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'Three Strikes' Proponents Level Harsh Criticism Against Governor

The governor on Saturday sent the anti-crime bill back to the Legislature.

 

Gov. Deval Patrick set in motion a wave of criticism when he vetoed the popular "three strikes" crime bill on the grounds that it lacked sufficient provisions for judicial discretion. 

Warning of possible unintended "unjust consequences" that can arise from mandatory sentencing laws, Patrick wrote in a letter to the Legislature, "None of us is wise or prescient enough to foresee each and every circumstance in which the new habitual offender provisions may apply."

But critics accuse Patrick of vetoing a good anti-crime bill by asking for amendments that only protect offenders. 

"Governor Patrick has had a busy week defending the interests of those who break the law...," said Sen. Bruce Tarr, the state senate's minority leader. "His actions to jeopardize the passage of the crime bill are both ill-timed and ill-advised by trying to amend a good and balanced bill with an extraordinary measure to protect repeat violent criminals, with precious little time remaining in the legislative session."

The state's largest police union, the New England Police Benevolent Association, also had strong words for the governor: "The Governor's actions at the 11th hour are reprehensible and reckless.  It will be on his conscience 'when'—not if—the next innocent victim or public safety officer is killed in the line of duty by a career criminal, if he fails to sign this bill which is designed to protect the most vulnerable from serial predators."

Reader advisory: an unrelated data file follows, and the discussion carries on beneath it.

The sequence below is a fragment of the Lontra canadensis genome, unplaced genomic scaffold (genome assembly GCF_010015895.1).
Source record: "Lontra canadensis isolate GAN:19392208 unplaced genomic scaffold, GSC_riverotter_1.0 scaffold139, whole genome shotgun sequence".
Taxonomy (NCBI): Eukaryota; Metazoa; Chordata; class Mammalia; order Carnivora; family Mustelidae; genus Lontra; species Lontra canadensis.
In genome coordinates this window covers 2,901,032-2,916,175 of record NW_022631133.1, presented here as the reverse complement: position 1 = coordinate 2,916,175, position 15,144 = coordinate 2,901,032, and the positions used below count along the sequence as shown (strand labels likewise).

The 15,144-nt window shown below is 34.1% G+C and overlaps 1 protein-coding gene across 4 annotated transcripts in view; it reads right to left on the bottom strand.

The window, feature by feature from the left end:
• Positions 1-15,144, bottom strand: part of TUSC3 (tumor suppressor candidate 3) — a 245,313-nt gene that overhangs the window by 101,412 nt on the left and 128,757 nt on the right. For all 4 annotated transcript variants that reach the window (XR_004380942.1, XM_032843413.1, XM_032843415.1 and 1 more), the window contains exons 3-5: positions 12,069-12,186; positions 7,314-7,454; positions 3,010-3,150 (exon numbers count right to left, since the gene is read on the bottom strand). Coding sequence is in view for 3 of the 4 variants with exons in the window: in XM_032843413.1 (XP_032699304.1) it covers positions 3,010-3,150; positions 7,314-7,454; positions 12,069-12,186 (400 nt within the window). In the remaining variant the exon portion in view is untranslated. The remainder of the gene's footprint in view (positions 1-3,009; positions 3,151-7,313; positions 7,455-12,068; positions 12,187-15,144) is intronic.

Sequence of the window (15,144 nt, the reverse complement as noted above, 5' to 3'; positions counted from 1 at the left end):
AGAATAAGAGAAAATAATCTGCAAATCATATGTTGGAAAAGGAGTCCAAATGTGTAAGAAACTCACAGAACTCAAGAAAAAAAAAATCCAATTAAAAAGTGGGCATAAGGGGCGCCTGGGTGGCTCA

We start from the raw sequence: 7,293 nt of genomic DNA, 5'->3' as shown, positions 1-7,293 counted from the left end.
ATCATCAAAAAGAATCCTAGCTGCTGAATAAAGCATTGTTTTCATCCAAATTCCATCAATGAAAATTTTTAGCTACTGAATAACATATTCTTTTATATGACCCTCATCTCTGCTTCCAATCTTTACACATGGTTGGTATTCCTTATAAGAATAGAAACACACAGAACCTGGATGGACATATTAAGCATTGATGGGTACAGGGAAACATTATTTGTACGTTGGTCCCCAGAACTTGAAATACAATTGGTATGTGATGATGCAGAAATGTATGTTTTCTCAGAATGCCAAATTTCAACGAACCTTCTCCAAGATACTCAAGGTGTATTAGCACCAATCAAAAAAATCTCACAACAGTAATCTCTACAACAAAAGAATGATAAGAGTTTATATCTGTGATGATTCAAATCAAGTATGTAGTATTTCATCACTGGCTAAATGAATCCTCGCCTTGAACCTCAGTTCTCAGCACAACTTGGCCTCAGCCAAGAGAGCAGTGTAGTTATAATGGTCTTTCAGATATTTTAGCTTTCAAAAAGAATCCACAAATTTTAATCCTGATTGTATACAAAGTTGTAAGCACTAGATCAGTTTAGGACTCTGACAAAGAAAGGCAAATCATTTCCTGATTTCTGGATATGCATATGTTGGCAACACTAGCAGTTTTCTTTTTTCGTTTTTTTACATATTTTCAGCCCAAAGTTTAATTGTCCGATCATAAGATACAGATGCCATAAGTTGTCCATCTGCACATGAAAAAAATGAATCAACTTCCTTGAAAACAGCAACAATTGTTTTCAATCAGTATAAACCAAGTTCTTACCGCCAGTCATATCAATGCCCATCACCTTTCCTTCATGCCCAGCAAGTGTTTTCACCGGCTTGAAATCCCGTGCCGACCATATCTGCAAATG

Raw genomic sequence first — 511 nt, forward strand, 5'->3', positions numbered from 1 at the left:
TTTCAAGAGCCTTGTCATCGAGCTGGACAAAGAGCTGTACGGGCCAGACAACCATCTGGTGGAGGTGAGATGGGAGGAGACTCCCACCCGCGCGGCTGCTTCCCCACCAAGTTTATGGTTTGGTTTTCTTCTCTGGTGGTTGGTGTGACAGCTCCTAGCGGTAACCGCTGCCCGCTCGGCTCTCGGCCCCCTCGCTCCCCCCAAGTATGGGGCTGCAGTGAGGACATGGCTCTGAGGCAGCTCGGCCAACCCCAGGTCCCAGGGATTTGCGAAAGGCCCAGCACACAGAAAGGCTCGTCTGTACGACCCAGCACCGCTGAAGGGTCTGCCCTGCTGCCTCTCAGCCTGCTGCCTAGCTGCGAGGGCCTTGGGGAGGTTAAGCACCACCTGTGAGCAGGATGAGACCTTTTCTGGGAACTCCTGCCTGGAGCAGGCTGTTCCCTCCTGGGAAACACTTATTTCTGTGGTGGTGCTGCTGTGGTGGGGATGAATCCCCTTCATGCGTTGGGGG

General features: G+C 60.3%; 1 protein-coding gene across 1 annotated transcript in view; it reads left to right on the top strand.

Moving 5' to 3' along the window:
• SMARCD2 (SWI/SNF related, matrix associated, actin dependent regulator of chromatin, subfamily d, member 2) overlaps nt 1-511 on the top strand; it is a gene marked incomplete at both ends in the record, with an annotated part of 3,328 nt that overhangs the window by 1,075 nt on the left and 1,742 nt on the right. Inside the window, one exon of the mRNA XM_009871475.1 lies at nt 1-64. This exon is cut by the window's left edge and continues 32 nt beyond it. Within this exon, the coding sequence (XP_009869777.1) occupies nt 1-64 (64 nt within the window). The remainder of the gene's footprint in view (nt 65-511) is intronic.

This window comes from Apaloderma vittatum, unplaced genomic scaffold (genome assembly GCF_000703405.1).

Dubbed "Melissa's Law," after Melissa Gosule, the 27-year-old Jamaica Plain schoolteacher who was raped and murdered in 1999 by a felon who had 27 previous convictions, the bill eliminates parole for someone convicted three times of one of 40 or so violent crimes, with at least one conviction having carried a minimum three-year prison term. It was was .

But the bill did , which urged the Legislature to write in more judicial control, , who voted with Massachusetts Black and Latino Caucus, and said the bill lacks evidence-based solutions, removes judicial discretion, and does not elimination mandatory minimums on nonviolent offenses. The caucus also says the bill will cost the state more than $100 million over the next 10 to 15 years.

The Legislature has Monday and Tuesday—the end of the Legislative session—to try to override Patrick or to present him with a bill he will sign. 

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